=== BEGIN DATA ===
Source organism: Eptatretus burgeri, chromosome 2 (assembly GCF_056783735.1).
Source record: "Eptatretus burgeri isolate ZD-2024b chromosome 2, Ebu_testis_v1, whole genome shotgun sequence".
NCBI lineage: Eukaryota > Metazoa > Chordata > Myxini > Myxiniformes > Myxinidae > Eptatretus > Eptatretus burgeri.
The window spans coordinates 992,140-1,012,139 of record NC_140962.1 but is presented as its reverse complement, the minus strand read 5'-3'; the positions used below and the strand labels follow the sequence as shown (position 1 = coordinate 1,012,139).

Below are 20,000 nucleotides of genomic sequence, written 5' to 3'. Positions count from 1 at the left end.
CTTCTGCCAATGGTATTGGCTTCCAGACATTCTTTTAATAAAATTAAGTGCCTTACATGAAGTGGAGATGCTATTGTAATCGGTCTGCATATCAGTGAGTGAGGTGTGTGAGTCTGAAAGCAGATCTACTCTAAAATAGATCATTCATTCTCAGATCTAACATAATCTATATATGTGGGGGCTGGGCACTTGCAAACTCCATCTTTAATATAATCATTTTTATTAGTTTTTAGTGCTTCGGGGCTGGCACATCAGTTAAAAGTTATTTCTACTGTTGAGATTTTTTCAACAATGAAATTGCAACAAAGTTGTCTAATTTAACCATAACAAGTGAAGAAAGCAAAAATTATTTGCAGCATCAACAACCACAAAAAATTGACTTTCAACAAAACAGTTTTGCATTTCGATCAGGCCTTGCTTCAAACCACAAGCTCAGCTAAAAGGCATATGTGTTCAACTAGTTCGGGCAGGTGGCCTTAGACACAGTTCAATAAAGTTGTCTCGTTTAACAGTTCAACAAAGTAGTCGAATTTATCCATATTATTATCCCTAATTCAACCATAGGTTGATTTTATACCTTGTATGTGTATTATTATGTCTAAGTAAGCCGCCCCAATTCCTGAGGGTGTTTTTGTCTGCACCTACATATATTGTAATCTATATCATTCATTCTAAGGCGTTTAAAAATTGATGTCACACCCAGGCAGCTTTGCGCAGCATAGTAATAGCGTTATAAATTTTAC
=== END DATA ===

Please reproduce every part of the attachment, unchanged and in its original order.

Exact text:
Source organism: Eptatretus burgeri, chromosome 2 (assembly GCF_056783735.1).
Source record: "Eptatretus burgeri isolate ZD-2024b chromosome 2, Ebu_testis_v1, whole genome shotgun sequence".
NCBI lineage: Eukaryota > Metazoa > Chordata > Myxini > Myxiniformes > Myxinidae > Eptatretus > Eptatretus burgeri.
The window spans coordinates 992,140-1,012,139 of record NC_140962.1 but is presented as its reverse complement, the minus strand read 5'-3'; the positions used below and the strand labels follow the sequence as shown (position 1 = coordinate 1,012,139).

Below are 20,000 nucleotides of genomic sequence, written 5' to 3'. Positions count from 1 at the left end.
CTTCTGCCAATGGTATTGGCTTCCAGACATTCTTTTAATAAAATTAAGTGCCTTACATGAAGTGGAGATGCTATTGTAATCGGTCTGCATATCAGTGAGTGAGGTGTGTGAGTCTGAAAGCAGATCTACTCTAAAATAGATCATTCATTCTCAGATCTAACATAATCTATATATGTGGGGGCTGGGCACTTGCAAACTCCATCTTTAATATAATCATTTTTATTAGTTTTTAGTGCTTCGGGGCTGGCACATCAGTTAAAAGTTATTTCTACTGTTGAGATTTTTTCAACAATGAAATTGCAACAAAGTTGTCTAATTTAACCATAACAAGTGAAGAAAGCAAAAATTATTTGCAGCATCAACAACCACAAAAAATTGACTTTCAACAAAACAGTTTTGCATTTCGATCAGGCCTTGCTTCAAACCACAAGCTCAGCTAAAAGGCATATGTGTTCAACTAGTTCGGGCAGGTGGCCTTAGACACAGTTCAATAAAGTTGTCTCGTTTAACAGTTCAACAAAGTAGTCGAATTTATCCATATTATTATCCCTAATTCAACCATAGGTTGATTTTATACCTTGTATGTGTATTATTATGTCTAAGTAAGCCGCCCCAATTCCTGAGGGTGTTTTTGTCTGCACCTACATATATTGTAATCTATATCATTCATTCTAAGGCGTTTAAAAATTGATGTCACACCCAGGCAGCTTTGCGCAGCATAGTAATAGCGTTATAAATTTTAC